About 3:45 am on the morning of March 14, 1905, Isidor Davis noticed a glare. Davis was a wine maker in one of the two basement stores of 105 Allen Street. The glare was coming from the sink in the other basement storefront, a restaurant owned by Stanifols Lisnik; it was a fire in a painters funnel. Davis took off his coat and attempted to lift the funnel out of the sink and extinguish the fire in the back lot, but as he lifted the funnel, the flames shot through his coat and he dropped it. He ran to his apartment to warn his wife and children and grabbed a quilt to snuff out the fire, but the quilt only caught fire as well. Within minutes, the whole hallway was engulfed in smoke and flames.
The fire would spiral out of control and become a two-alarm blaze that would kill more than 20 people, many of them children. One entire family was killed in their apartment, and there was not one of the twenty families in the building who did not experience a loss or injury. Many of the bodies were burned beyond recognition.
The New York Times headline about the fire on March 15, 1905.
Even in 1905, two alarm fires could generally be contained quickly or escaped from safely, so what made this blaze so deadly? The building was a death trap; the fire escapes were boarded up and blocked with garbage and debris and the door to the roof was locked from the outside, preventing escape. Most of the victims were found near these useless openings.
From the New York Times, March 15, 1905.
The police were notified minutes after the fire began, and two policemen, Dwan and Quinn, woke tenants and dropped a baby to safety from the fire escape. Officer Dwan even ran through the building, his clothes on fire, with a little girl clinging to his neck. He fell from the fire escape, but landed so that the little girl was safely on top of him. Dwan was treated for a broken shoulder, fractured hip, possible internal injuries, and cuts and burns; he lived to receive a medal from the people of the East Side.
105 Allen Street after the fire that killed more than 20 people and injured more than a dozen.
The fire shocked the city, with Mayor McClellan promising to investigate why the fire escapes were unusable despite the fact that the Tenement House Department inspections for 105 Allen Street always came back as satisfactory. The Tenement House Department said that the landlord, Celia Leiner, and the tenants would clear off the fire escapes, only to block them again.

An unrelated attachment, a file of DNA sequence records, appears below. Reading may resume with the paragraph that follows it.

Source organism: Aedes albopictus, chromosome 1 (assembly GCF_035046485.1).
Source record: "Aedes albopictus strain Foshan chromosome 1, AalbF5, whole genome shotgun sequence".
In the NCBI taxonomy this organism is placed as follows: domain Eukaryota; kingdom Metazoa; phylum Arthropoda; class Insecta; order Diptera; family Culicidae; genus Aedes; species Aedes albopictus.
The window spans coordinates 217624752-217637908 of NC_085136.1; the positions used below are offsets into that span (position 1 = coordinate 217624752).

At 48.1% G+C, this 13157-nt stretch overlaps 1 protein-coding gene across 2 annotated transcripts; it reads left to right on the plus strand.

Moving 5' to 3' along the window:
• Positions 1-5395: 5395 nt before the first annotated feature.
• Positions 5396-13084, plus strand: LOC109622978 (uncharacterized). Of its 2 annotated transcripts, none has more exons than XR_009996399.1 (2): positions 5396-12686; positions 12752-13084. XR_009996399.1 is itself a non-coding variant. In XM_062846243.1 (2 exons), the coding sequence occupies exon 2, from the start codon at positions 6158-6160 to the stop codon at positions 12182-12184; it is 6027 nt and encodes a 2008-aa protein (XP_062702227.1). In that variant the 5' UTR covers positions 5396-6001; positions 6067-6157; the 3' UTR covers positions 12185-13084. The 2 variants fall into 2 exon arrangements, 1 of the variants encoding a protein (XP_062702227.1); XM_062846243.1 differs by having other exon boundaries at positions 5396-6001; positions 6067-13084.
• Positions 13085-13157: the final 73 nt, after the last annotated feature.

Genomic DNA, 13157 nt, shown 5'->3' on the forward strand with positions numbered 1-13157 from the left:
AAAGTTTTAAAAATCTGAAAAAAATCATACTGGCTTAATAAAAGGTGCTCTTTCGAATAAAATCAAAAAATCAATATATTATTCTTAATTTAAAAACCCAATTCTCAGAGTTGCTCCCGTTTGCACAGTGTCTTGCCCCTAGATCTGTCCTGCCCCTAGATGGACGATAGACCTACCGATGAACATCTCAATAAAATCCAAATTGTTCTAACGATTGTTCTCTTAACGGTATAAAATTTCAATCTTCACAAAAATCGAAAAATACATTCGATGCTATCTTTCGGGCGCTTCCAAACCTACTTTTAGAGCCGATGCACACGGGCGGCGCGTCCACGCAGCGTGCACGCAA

Crowded fire escapes remained a danger for tenement dwellers, as this 1930's poster shows us. Image courtesy the Library of Congress.
On March 25th, a jury found Mrs. Leiner guilty of gross negligence for locking her skylights from the outside and censured the Tenement House Commission for failing to properly inspect the building, which was unsanitary and had lighting violations.
Other than that, nothing changed.
The quickly melted fire escape from the Triangle Shirtwaist Factory. Image courtesy the New York Public Library.
It wasn’t until 1911, when the Triangle Shirtwaist Factory in Washington Square and the Dreamland amusement park fire in Coney Island, Brooklyn signaled the beginning of modern fire codes – outward opening doors, longer ladders for firemen, and other laws. Both of these conflagrations continue to capture the modern imagination as a time when in New York, a new country, young people often risked their lives in order to make their family’s better.
In The Museum of Extraordinary Things, the most recent novel from Alice Hoffman, Coralie Sanders and her star-crossed lover Eddie Cohen experience this chaotic time in New York’s history, and two of its most influential tragedies.
Firemen extinguish the last embers of the Dreamland amusement park with a roller coaster in the background. Image courtesy the Library of Congress.
Ms. Hoffman will be at the Tenement Museum on March 26th at 6:30 pm to discuss her new book. More information is available here.